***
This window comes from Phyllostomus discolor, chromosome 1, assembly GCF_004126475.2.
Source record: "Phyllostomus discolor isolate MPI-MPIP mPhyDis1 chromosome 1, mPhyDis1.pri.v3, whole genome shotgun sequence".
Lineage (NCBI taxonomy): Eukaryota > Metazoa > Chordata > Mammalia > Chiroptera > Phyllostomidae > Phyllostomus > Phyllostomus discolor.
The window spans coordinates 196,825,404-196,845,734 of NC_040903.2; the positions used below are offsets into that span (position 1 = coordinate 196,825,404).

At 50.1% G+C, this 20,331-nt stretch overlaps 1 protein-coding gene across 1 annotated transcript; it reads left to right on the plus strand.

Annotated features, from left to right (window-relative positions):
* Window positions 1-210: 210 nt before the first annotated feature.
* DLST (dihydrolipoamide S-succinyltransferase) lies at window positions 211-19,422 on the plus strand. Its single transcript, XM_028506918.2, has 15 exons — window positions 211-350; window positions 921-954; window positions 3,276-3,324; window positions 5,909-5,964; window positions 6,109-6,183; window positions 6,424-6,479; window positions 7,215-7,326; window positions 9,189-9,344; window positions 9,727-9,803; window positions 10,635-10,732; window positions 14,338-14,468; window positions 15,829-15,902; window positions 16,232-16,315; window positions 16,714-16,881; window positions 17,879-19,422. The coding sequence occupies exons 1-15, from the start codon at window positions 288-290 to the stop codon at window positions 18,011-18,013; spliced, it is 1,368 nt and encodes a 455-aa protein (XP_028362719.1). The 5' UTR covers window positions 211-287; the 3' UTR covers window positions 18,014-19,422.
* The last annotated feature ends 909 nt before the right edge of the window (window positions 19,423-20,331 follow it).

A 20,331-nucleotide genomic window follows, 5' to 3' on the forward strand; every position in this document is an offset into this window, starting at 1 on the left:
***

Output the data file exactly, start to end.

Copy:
This window comes from Phyllostomus discolor, chromosome 1, assembly GCF_004126475.2.
Source record: "Phyllostomus discolor isolate MPI-MPIP mPhyDis1 chromosome 1, mPhyDis1.pri.v3, whole genome shotgun sequence".
Lineage (NCBI taxonomy): Eukaryota > Metazoa > Chordata > Mammalia > Chiroptera > Phyllostomidae > Phyllostomus > Phyllostomus discolor.
The window spans coordinates 196,825,404-196,845,734 of NC_040903.2; the positions used below are offsets into that span (position 1 = coordinate 196,825,404).

At 50.1% G+C, this 20,331-nt stretch overlaps 1 protein-coding gene across 1 annotated transcript; it reads left to right on the plus strand.

Annotated features, from left to right (window-relative positions):
* Window positions 1-210: 210 nt before the first annotated feature.
* DLST (dihydrolipoamide S-succinyltransferase) lies at window positions 211-19,422 on the plus strand. Its single transcript, XM_028506918.2, has 15 exons — window positions 211-350; window positions 921-954; window positions 3,276-3,324; window positions 5,909-5,964; window positions 6,109-6,183; window positions 6,424-6,479; window positions 7,215-7,326; window positions 9,189-9,344; window positions 9,727-9,803; window positions 10,635-10,732; window positions 14,338-14,468; window positions 15,829-15,902; window positions 16,232-16,315; window positions 16,714-16,881; window positions 17,879-19,422. The coding sequence occupies exons 1-15, from the start codon at window positions 288-290 to the stop codon at window positions 18,011-18,013; spliced, it is 1,368 nt and encodes a 455-aa protein (XP_028362719.1). The 5' UTR covers window positions 211-287; the 3' UTR covers window positions 18,014-19,422.
* The last annotated feature ends 909 nt before the right edge of the window (window positions 19,423-20,331 follow it).

A 20,331-nucleotide genomic window follows, 5' to 3' on the forward strand; every position in this document is an offset into this window, starting at 1 on the left: